February 28, 2006
Liz published this at 10:36 am
PART 1 IN A SERIES
Personal Computers as Tools
When personal computers first became standardized and affordable, and software for using them was readily available, it wasn’t that long before they were sitting in every office. The ability to push rote tasks down to the lowest level has always been a strength of an effective business. Taking advantage of computers to do that–calculate spreadsheets, retype and revise documents, generate mailing lists–was an immediate no brainer for business folks focused on productivity. It wasn’t long before Information Management and IT became terms, then whole departments.
Personal computers changed how we work. They changed how we organized information, how we stored it, and share it, and even how we thought about it. Businesses–some more quickly than others–recognized that the computer was a tool of great value.
In American K-12 Schools
Schools, on the other hand, didn’t see the computer as a tool. They saw it as a subject, a class called Computer. Its highest honor was the day it replaced the class in touch typing. Even now in some prestigious New England high schools, the college prep strand kids still only officially see computers in the mandatory class called, “Computer Applications.”
It’s worth saying again. Schools don’t see computers as tools–like pencils and paper and textbooks or desks. Granted this a is gross generalization, but as an entity, Amercian K-12 schools can’t see past the contraption to take full advantage of its uses. The problem is not one of resources; it’s one of not enough folks feeling the need for them.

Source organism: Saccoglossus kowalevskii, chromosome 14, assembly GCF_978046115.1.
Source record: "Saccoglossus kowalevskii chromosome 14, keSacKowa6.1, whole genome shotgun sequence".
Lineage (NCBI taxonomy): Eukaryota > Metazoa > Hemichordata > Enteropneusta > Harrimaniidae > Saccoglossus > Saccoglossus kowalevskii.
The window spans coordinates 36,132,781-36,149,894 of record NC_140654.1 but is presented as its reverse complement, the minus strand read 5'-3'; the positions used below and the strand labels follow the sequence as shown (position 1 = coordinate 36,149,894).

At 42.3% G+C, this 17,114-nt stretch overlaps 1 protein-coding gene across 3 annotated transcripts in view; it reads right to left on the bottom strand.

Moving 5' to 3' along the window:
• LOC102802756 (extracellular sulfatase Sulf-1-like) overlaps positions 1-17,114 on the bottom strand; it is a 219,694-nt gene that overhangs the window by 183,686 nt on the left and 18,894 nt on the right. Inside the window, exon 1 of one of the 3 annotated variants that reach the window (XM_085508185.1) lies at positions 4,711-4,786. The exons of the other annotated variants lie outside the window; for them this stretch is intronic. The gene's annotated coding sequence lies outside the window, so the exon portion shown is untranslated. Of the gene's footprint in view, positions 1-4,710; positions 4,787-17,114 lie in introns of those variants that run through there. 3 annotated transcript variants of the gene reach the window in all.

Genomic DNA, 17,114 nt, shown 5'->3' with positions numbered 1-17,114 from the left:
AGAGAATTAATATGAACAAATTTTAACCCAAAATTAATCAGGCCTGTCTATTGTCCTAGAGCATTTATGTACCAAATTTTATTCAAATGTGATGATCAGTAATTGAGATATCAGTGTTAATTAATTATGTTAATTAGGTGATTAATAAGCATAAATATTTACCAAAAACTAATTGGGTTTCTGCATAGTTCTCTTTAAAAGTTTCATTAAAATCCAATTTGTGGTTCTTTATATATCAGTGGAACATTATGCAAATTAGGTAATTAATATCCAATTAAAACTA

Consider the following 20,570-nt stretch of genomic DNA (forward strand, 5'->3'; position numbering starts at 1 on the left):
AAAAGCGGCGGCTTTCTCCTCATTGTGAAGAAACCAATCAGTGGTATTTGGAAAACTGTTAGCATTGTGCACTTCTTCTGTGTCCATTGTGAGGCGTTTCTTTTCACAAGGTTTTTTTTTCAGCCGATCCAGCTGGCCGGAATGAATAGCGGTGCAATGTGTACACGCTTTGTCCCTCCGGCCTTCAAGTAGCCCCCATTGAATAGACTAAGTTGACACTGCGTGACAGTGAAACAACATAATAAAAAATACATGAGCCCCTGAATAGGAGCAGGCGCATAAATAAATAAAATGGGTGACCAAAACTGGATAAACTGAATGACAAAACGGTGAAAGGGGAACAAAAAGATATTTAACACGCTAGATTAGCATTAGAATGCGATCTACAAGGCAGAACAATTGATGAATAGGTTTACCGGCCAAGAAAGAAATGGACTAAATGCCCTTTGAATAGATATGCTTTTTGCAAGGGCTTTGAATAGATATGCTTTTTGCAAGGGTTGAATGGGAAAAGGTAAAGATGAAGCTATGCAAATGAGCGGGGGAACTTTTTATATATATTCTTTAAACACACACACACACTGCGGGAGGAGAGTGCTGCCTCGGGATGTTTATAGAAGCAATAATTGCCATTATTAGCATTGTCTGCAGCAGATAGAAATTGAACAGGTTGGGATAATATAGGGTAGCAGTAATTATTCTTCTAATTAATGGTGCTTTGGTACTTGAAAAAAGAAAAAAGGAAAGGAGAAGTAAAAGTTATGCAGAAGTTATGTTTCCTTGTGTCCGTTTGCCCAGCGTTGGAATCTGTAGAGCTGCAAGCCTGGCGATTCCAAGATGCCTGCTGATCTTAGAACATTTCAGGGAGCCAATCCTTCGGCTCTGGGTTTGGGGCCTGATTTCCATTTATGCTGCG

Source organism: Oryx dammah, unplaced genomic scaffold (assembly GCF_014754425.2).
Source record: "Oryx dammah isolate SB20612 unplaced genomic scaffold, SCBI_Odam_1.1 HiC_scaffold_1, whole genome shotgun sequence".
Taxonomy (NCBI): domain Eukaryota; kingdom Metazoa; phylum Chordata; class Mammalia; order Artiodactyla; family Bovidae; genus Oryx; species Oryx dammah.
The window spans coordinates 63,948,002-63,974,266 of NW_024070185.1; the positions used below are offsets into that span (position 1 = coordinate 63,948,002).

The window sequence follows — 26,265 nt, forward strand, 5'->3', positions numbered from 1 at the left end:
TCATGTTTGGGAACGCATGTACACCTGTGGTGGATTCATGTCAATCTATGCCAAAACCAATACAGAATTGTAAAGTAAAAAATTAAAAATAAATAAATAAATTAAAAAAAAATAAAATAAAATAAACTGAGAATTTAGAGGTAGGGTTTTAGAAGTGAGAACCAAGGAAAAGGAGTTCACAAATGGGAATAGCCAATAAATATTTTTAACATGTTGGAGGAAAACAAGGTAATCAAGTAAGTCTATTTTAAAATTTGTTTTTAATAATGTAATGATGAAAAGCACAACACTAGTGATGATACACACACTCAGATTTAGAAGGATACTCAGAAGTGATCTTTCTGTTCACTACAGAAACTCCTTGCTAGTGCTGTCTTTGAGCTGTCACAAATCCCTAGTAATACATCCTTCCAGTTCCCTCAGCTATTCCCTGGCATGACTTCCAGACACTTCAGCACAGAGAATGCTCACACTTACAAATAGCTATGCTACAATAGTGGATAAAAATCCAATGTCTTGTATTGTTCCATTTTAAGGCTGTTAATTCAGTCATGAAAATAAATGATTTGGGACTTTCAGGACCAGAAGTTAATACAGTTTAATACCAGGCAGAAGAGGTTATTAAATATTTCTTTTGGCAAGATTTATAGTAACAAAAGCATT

Blogs as Tools
Now companies and the mass media are acting like schools did. They see the physical blog and not the uses for it. They stop at the idea of what they think a blog is. Just as the school who sees computers as another subject, companies often see the contraption–blogs as another form of website, possibly as a way to do viral marketing.
We’re all missing that blogs are technology too.
The beauty of blogs is they are a flexible tool. The technology allows them to be that website and so much more–intranet, team project site, email replacement, advertising platform, billboard, company picnic, conduit to ideas, real connection to customers.
What Every Company and School Should Know
What most non-bloggers should know is that the number of both public and private blogs will continue to grow. They will outnumber websites based solely the fact that the expertise required to run a blog makes it inevitable. Small businesses start blogs because they already know that blogs are more flexible–can do more things, more easily, more quickly, and for much lower start up costs.
We owe it to our readers and our customers to to let them know that a blog isn’t just a poor person’s website.
If you want to add value to a business relationship, share that information with someone who needs it.
Let’s talk about how many ways blogs can be used. What do you see when you look at your blog as a tool?
–ME “Liz” Strauss
Part 2–Blogs: The New Black in Corporate Communication
Business, Blogs, and Niche-Brand Marketing
Chicago Goes Wi-Fi . . . What Does that Mean to Business?
Marketing Strategy ala Mickey Mouse